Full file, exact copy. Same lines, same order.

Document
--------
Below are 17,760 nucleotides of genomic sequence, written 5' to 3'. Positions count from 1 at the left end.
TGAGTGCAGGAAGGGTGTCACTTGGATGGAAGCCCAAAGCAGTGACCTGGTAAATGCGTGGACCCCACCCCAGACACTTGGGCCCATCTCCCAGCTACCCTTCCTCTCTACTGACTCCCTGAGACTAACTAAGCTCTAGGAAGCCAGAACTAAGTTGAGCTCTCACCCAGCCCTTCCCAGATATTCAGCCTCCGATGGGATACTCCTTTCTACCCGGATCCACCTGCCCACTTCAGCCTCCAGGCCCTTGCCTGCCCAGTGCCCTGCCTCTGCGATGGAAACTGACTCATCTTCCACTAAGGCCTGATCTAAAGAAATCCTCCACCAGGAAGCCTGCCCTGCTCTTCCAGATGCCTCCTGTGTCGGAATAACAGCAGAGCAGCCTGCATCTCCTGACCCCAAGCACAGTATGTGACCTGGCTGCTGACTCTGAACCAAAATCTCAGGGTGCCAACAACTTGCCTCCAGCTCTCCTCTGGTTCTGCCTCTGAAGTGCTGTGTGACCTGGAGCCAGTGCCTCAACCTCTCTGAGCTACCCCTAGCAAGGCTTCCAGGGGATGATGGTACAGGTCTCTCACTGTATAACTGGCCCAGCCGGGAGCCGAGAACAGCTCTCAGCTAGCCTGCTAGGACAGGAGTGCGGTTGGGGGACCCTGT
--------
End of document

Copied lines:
Below are 17,760 nucleotides of genomic sequence, written 5' to 3'. Positions count from 1 at the left end.
TGAGTGCAGGAAGGGTGTCACTTGGATGGAAGCCCAAAGCAGTGACCTGGTAAATGCGTGGACCCCACCCCAGACACTTGGGCCCATCTCCCAGCTACCCTTCCTCTCTACTGACTCCCTGAGACTAACTAAGCTCTAGGAAGCCAGAACTAAGTTGAGCTCTCACCCAGCCCTTCCCAGATATTCAGCCTCCGATGGGATACTCCTTTCTACCCGGATCCACCTGCCCACTTCAGCCTCCAGGCCCTTGCCTGCCCAGTGCCCTGCCTCTGCGATGGAAACTGACTCATCTTCCACTAAGGCCTGATCTAAAGAAATCCTCCACCAGGAAGCCTGCCCTGCTCTTCCAGATGCCTCCTGTGTCGGAATAACAGCAGAGCAGCCTGCATCTCCTGACCCCAAGCACAGTATGTGACCTGGCTGCTGACTCTGAACCAAAATCTCAGGGTGCCAACAACTTGCCTCCAGCTCTCCTCTGGTTCTGCCTCTGAAGTGCTGTGTGACCTGGAGCCAGTGCCTCAACCTCTCTGAGCTACCCCTAGCAAGGCTTCCAGGGGATGATGGTACAGGTCTCTCACTGTATAACTGGCCCAGCCGGGAGCCGAGAACAGCTCTCAGCTAGCCTGCTAGGACAGGAGTGCGGTTGGGGGACCCTGT